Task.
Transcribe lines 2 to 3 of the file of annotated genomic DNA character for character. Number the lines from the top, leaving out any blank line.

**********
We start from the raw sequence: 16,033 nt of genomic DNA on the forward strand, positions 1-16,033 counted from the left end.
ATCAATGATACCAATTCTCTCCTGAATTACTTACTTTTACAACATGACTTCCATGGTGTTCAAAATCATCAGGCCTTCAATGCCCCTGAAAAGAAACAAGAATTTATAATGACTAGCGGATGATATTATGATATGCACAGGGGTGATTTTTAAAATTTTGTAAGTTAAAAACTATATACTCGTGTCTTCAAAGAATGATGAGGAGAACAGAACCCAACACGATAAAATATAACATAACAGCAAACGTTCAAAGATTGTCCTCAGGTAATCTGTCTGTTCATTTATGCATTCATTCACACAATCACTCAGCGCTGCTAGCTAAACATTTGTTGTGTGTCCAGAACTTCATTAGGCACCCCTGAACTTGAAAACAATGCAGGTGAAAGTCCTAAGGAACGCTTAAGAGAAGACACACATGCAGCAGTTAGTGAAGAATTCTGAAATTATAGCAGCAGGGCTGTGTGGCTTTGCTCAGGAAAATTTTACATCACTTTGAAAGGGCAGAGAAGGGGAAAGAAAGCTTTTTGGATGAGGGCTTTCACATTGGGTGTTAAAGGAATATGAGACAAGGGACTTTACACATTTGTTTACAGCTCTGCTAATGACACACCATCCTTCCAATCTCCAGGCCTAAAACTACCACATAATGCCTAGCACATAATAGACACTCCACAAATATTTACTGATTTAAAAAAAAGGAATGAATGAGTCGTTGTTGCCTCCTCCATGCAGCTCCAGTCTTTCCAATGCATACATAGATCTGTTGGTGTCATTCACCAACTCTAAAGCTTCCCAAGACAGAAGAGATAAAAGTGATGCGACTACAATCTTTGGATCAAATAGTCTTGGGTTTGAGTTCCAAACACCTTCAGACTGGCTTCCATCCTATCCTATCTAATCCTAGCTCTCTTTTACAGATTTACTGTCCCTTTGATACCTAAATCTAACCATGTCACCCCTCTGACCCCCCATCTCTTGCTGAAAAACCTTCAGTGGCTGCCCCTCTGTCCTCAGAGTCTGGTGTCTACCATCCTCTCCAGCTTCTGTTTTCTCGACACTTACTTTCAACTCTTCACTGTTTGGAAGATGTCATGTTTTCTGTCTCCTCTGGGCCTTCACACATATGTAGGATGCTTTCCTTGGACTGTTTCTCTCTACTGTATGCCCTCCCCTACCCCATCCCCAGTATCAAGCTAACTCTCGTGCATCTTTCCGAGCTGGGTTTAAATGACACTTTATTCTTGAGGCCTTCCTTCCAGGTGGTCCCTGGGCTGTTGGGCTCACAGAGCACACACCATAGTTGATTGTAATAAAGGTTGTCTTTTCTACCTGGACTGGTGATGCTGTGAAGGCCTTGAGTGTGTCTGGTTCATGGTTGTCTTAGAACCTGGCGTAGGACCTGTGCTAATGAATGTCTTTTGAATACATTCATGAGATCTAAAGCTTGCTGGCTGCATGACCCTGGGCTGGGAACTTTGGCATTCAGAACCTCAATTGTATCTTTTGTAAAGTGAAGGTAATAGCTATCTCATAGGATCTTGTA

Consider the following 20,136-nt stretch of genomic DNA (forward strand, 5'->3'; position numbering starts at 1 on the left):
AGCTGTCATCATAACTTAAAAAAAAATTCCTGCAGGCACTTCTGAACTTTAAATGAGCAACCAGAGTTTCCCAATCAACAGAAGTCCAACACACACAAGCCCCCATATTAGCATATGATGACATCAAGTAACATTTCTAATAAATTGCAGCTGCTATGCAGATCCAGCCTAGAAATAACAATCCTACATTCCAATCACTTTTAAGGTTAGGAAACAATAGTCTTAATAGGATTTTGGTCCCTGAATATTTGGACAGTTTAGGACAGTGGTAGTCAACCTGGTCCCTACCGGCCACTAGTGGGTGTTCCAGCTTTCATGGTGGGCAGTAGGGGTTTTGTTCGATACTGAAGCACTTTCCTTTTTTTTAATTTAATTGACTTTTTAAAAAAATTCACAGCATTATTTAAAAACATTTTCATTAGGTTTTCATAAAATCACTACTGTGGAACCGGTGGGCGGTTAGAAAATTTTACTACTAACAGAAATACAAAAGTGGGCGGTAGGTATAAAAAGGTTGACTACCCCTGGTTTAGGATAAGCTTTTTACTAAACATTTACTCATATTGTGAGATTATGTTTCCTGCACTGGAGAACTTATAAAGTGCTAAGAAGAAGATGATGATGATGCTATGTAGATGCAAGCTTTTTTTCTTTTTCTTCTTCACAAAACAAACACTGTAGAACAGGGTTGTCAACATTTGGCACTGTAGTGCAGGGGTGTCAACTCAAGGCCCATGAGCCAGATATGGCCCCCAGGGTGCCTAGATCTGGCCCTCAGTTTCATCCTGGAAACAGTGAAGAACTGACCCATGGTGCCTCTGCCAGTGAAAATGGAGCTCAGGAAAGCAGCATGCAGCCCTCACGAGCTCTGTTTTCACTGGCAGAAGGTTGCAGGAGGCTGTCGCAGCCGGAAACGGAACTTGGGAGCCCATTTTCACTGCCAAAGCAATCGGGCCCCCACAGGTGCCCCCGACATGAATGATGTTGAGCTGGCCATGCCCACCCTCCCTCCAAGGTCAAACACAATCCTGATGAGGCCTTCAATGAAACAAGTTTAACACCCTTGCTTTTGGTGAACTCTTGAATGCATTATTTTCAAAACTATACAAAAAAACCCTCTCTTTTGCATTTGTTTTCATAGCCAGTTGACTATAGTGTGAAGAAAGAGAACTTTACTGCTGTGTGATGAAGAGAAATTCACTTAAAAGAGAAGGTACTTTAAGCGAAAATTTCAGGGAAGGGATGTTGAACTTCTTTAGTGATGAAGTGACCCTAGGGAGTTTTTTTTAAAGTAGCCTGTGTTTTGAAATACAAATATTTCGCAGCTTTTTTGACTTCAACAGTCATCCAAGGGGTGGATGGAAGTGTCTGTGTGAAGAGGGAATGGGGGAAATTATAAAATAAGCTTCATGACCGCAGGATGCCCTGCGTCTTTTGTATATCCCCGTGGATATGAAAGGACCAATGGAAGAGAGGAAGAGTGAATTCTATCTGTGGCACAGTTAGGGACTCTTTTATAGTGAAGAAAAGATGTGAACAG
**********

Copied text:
ATCAATGATACCAATTCTCTCCTGAATTACTTACTTTTACAACATGACTTCCATGGTGTTCAAAATCATCAGGCCTTCAATGCCCCTGAAAAGAAACAAGAATTTATAATGACTAGCGGATGATATTATGATATGCACAGGGGTGATTTTTAAAATTTTGTAAGTTAAAAACTATATACTCGTGTCTTCAAAGAATGATGAGGAGAACAGAACCCAACACGATAAAATATAACATAACAGCAAACGTTCAAAGATTGTCCTCAGGTAATCTGTCTGTTCATTTATGCATTCATTCACACAATCACTCAGCGCTGCTAGCTAAACATTTGTTGTGTGTCCAGAACTTCATTAGGCACCCCTGAACTTGAAAACAATGCAGGTGAAAGTCCTAAGGAACGCTTAAGAGAAGACACACATGCAGCAGTTAGTGAAGAATTCTGAAATTATAGCAGCAGGGCTGTGTGGCTTTGCTCAGGAAAATTTTACATCACTTTGAAAGGGCAGAGAAGGGGAAAGAAAGCTTTTTGGATGAGGGCTTTCACATTGGGTGTTAAAGGAATATGAGACAAGGGACTTTACACATTTGTTTACAGCTCTGCTAATGACACACCATCCTTCCAATCTCCAGGCCTAAAACTACCACATAATGCCTAGCACATAATAGACACTCCACAAATATTTACTGATTTAAAAAAAAGGAATGAATGAGTCGTTGTTGCCTCCTCCATGCAGCTCCAGTCTTTCCAATGCATACATAGATCTGTTGGTGTCATTCACCAACTCTAAAGCTTCCCAAGACAGAAGAGATAAAAGTGATGCGACTACAATCTTTGGATCAAATAGTCTTGGGTTTGAGTTCCAAACACCTTCAGACTGGCTTCCATCCTATCCTATCTAATCCTAGCTCTCTTTTACAGATTTACTGTCCCTTTGATACCTAAATCTAACCATGTCACCCCTCTGACCCCCCATCTCTTGCTGAAAAACCTTCAGTGGCTGCCCCTCTGTCCTCAGAGTCTGGTGTCTACCATCCTCTCCAGCTTCTGTTTTCTCGACACTTACTTTCAACTCTTCACTGTTTGGAAGATGTCATGTTTTCTGTCTCCTCTGGGCCTTCACACATATGTAGGATGCTTTCCTTGGACTGTTTCTCTCTACTGTATGCCCTCCCCTACCCCATCCCCAGTATCAAGCTAACTCTCGTGCATCTTTCCGAGCTGGGTTTAAATGACACTTTATTCTTGAGGCCTTCCTTCCAGGTGGTCCCTGGGCTGTTGGGCTCACAGAGCACACACCATAGTTGATTGTAATAAAGGTTGTCTTTTCTACCTGGACTGGTGATGCTGTGAAGGCCTTGAGTGTGTCTGGTTCATGGTTGTCTTAGAACCTGGCGTAGGACCTGTGCTAATGAATGTCTTTTGAATACATTCATGAGATCTAAAGCTTGCTGGCTGCATGACCCTGGGCTGGGAACTTTGGCATTCAGAACCTCAATTGTATCTTTTGTAAAGTGAAGGTAATAGCTATCTCATAGGATCTTGTA

Consider the following 20,136-nt stretch of genomic DNA (forward strand, 5'->3'; position numbering starts at 1 on the left):